1. Fabulous post, Svetlana! It's so awesome to see a teacher's turn toward and realisation of the power of Twitter. And like you said, it's only a catapult into the broader social media staffroom, a topic I'll be doing a webinar for Tutela (and TESL Toronto) on in the coming weeks. Hopefully I can convince a few to give it a try, as you have I'm sure.

    1. Hello, Tyson! I look forward to your webinar. Twitter was an eye-opener, a breath of fresh air, I rediscovered my passion. I have been impressed by the people from the PLN: the teachers who volunteer their time, knowledge, experience to educate their colleagues and make our profession outstanding.

  2. Hello Svetlana, Thanks for your article about twitter. I hear a lot about these different technologies but I am completely hopeless in understanding their use. I just got my TESL certification from TDSB and I am looking for a job. I know I would need to use these technologies I have been hearing about but I don't understand how. Maybe I should start with twitter but would I have anything to tweet. I want to grow in my profession and I know I can't do it without the use of technology that exists. How do I get over my fear? I will appreciate some guidance.

    1. Dear colleague:

      Thank you very much for your interest in my post and social media. I will be happy to guide you on Twitter and yes, very soon, you will have lots of things to tweet about. Good news, you do not have to tweet anything, unless you want to, in the beginning. You can start by skimming through what other people are sharing, reading more carefully what is appealing to you, and retweeting if you like something in particular. To begin with, how about creating a Twitter ID and setting up your profile page. Tell people who you are and what you are looking for. Then, you might start following just a couple of connected educators. My recommendation is: @TESLOntario, @TutelaCanadaEn, @Edudemic, @ShellTerrell, @rmbyrne, @seburnt, @mrpottz, @StanzaSL.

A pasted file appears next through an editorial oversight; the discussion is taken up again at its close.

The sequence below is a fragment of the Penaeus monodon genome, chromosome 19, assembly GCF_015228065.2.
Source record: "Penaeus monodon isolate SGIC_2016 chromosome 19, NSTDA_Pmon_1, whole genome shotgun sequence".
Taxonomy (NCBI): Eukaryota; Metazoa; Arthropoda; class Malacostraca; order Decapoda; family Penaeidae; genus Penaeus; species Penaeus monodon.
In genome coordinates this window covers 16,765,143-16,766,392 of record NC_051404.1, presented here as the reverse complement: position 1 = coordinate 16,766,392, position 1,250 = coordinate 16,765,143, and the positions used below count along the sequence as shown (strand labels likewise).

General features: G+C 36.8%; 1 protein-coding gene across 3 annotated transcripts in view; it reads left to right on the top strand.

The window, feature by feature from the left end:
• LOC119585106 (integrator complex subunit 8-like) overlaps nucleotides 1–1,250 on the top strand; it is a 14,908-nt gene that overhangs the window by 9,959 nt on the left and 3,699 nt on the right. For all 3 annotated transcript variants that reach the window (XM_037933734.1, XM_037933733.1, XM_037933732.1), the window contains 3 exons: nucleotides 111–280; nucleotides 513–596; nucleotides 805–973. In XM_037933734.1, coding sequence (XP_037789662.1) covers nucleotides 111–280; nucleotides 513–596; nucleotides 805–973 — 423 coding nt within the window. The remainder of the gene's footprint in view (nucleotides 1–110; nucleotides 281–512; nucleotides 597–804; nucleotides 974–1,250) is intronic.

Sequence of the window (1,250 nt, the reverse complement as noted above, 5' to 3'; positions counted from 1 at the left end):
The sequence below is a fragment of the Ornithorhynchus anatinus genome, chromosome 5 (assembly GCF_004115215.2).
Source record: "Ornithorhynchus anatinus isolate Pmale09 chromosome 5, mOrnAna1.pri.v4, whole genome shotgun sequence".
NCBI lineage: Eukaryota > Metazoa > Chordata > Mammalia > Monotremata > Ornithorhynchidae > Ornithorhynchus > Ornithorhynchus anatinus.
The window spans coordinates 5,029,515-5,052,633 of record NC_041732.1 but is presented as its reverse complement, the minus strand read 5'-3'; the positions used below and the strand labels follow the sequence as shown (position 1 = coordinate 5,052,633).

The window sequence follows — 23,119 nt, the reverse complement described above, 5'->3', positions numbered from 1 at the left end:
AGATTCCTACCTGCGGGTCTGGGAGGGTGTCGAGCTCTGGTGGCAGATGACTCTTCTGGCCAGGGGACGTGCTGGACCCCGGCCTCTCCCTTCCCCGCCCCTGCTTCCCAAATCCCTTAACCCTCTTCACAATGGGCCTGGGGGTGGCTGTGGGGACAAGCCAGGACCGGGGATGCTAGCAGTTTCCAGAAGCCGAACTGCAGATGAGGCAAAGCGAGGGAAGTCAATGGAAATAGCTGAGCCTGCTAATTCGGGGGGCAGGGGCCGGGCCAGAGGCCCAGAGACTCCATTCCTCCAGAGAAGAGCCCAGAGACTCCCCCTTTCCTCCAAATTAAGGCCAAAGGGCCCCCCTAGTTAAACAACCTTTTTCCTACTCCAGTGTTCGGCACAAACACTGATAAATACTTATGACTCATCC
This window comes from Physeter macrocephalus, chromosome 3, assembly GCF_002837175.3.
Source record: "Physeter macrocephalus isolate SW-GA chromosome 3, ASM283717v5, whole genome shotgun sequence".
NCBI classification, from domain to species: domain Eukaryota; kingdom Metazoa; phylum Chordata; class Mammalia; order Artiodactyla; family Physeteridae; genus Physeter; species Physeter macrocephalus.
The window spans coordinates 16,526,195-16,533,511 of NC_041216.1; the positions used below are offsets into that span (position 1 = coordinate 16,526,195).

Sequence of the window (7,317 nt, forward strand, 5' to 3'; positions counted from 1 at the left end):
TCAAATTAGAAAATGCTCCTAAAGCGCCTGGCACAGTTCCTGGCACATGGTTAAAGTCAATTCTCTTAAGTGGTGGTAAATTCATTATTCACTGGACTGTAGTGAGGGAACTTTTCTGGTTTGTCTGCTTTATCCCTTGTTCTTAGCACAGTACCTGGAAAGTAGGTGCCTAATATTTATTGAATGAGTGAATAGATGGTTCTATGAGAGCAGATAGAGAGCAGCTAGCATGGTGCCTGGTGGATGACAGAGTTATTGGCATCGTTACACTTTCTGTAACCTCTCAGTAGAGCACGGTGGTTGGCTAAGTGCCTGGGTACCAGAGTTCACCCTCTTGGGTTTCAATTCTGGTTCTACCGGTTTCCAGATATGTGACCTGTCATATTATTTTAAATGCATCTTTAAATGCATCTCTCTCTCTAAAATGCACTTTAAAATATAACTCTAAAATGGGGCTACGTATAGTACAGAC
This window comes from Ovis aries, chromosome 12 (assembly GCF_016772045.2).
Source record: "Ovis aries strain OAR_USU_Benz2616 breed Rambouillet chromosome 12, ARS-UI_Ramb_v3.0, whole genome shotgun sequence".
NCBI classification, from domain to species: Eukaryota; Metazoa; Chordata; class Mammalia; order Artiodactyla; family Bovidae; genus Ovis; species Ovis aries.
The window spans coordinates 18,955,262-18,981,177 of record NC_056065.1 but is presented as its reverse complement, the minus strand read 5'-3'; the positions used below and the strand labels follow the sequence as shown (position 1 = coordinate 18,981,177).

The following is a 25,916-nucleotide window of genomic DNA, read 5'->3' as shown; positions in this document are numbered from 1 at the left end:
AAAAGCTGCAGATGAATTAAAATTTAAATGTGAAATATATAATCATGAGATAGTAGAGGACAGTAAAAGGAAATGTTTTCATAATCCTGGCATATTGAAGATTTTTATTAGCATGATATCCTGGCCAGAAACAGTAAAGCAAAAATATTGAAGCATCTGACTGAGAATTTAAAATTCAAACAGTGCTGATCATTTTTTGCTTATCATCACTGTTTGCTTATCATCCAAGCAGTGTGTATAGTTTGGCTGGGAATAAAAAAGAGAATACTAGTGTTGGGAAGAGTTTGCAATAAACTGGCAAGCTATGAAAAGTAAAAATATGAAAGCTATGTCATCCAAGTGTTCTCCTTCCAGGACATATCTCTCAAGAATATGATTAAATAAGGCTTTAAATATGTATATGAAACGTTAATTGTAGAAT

You can follow more people according to your personal and professional interests later. Let me know how it is going on Twitter for you. You can simply send me a tweet.
      I would strongly encourage you to attend Tyson's webinar on social media in education:
      It is very simple, just click the link that is indicated on TESL Toronto page at 7 p. m. (in Toronto) on August 1st (tomorrow). You will learn lots of useful tips there.

      Look forward to seeing you on Twitter.

      Warm regards, Svetlana